Core public sector spending inched higher in yesterday's Budget but the Public Service Association fears the figures mask effective cuts stemming from the Government's plan to cut almost $1 billion from departmental budgets over three years.
The Budget shows total departmental "output expenses" at $35.65 billion were up 1.7 per cent, or $608 million, on last year. Most of that increase went into core health spending, which rose $540 million to $13.81 billion.
Of the 56 departments, 27 had their budgets cut and 28 received increases.
The Department of Statistics got one of the biggest boosts, with its core expenses rising almost 50 per cent to $163 million. That rise was down to $53 million of funding for the 2013 Census.
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Justice had one of the bigger cuts, down $57 million to $281 million. Much of that was down to a $31 million fall in legal aid funding and a similar-sized cut in expenses for the Electoral Commission, which received $36 million last year to run the general election.
Ministry of Economic Development spending was down 8 per cent to $169 million after being boosted last year by costs associated with the Rugby World Cup and America's Cup.
The small increase in overall spending comes despite last year's Budget announcement that the Government planned to reduce the core public service budget by $980 million over three years.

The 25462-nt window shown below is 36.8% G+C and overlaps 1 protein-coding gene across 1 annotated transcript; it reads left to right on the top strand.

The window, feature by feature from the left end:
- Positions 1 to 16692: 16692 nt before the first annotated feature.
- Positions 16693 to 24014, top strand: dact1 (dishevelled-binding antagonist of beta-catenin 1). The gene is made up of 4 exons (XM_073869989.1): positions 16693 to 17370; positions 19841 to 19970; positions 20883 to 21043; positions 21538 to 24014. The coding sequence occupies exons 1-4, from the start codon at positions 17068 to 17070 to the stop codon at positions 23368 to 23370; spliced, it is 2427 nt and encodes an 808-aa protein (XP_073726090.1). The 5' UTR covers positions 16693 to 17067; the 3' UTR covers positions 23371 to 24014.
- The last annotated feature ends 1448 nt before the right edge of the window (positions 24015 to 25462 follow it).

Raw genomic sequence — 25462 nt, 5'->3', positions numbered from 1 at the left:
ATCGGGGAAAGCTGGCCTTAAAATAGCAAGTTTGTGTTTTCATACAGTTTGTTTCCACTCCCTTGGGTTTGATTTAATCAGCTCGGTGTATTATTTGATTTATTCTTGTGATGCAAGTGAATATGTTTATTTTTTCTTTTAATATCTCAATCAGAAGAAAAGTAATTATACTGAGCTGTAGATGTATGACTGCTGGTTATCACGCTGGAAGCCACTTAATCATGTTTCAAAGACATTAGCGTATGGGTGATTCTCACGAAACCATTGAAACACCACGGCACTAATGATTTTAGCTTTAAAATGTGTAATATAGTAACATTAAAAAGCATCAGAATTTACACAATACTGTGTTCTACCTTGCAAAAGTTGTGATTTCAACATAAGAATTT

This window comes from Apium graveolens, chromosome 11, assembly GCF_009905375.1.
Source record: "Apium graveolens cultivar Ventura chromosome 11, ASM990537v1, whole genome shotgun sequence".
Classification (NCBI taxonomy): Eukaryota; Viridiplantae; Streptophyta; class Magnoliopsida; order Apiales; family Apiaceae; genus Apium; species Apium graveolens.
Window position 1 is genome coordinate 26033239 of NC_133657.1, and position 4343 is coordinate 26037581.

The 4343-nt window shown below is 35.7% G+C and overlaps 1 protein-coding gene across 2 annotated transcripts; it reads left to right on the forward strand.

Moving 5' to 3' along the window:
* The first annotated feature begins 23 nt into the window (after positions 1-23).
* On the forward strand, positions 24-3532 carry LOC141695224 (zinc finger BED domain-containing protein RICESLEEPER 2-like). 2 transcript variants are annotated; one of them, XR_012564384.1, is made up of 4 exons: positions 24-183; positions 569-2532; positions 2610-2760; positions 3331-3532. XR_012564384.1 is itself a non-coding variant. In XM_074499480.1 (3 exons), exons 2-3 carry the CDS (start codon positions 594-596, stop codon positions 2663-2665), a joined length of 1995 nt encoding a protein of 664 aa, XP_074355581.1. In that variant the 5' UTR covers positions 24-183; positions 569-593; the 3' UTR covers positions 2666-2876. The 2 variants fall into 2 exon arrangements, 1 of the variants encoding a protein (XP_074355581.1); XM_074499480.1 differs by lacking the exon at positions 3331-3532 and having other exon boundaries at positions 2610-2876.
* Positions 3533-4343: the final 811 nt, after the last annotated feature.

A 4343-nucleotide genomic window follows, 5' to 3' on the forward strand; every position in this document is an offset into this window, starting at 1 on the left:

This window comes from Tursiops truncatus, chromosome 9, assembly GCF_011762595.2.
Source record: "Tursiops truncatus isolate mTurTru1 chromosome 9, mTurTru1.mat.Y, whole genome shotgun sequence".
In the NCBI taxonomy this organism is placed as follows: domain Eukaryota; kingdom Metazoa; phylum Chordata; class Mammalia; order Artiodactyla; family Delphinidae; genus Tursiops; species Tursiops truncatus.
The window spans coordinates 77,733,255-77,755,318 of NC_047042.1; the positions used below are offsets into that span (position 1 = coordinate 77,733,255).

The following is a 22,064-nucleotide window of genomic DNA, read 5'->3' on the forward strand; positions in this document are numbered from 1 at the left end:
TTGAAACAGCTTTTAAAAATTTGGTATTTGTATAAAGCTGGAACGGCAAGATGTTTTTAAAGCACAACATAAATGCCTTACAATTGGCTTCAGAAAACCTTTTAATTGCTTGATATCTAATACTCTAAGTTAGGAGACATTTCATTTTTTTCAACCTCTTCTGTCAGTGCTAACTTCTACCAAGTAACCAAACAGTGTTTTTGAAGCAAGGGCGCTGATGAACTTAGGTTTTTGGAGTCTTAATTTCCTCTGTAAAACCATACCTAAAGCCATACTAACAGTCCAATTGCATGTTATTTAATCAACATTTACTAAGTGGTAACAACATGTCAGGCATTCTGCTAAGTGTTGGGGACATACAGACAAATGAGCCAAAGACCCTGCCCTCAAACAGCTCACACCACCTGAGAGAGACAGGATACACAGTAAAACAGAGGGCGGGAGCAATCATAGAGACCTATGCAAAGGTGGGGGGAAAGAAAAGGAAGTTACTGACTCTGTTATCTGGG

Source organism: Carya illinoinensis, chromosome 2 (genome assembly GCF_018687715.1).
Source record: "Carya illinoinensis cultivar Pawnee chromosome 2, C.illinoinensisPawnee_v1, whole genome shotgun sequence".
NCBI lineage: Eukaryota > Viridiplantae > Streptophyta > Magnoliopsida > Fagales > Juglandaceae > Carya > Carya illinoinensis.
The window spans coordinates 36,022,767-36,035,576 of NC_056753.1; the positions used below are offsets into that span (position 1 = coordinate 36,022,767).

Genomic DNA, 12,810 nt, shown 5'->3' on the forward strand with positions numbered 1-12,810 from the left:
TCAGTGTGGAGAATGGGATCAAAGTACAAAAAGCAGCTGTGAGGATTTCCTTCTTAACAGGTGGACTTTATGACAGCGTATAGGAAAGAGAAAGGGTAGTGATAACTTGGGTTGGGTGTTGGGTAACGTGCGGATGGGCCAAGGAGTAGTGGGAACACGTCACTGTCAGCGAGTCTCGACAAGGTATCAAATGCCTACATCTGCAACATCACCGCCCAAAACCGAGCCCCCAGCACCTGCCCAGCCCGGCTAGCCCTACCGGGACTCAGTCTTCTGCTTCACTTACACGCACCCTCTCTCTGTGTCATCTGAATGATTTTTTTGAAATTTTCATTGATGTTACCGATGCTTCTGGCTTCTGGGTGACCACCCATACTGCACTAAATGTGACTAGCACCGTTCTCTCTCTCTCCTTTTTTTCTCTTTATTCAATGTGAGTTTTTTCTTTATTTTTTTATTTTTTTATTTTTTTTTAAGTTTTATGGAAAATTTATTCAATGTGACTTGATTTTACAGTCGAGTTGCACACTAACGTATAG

An important part of that plan was to make departments responsible for meeting employer contributions to KiwiSaver, the state sector retirement savings scheme and the teachers' retirement savings scheme out of their own budgets rather than from a central pool that has until now been provided for this purpose.
PSA national secretary Brenda Pilott said the resulting pressure on departmental budgets - which was difficult to quantify from Budget figures - would only add to the 2500 public sector jobs that had been lost in the past three years, resulting in reduced services to the public.
"We're already seeing the scaling down of our diplomatic presence overseas, border security compromised, prescription charges rising, police and defence personnel numbers cut, staffing slashed in a number of regional government offices such as IRD, ACC, Housing and DoC, cuts to community and health services, and vital frontline staff who offer personalised help being replaced by dysfunctional 0800 numbers."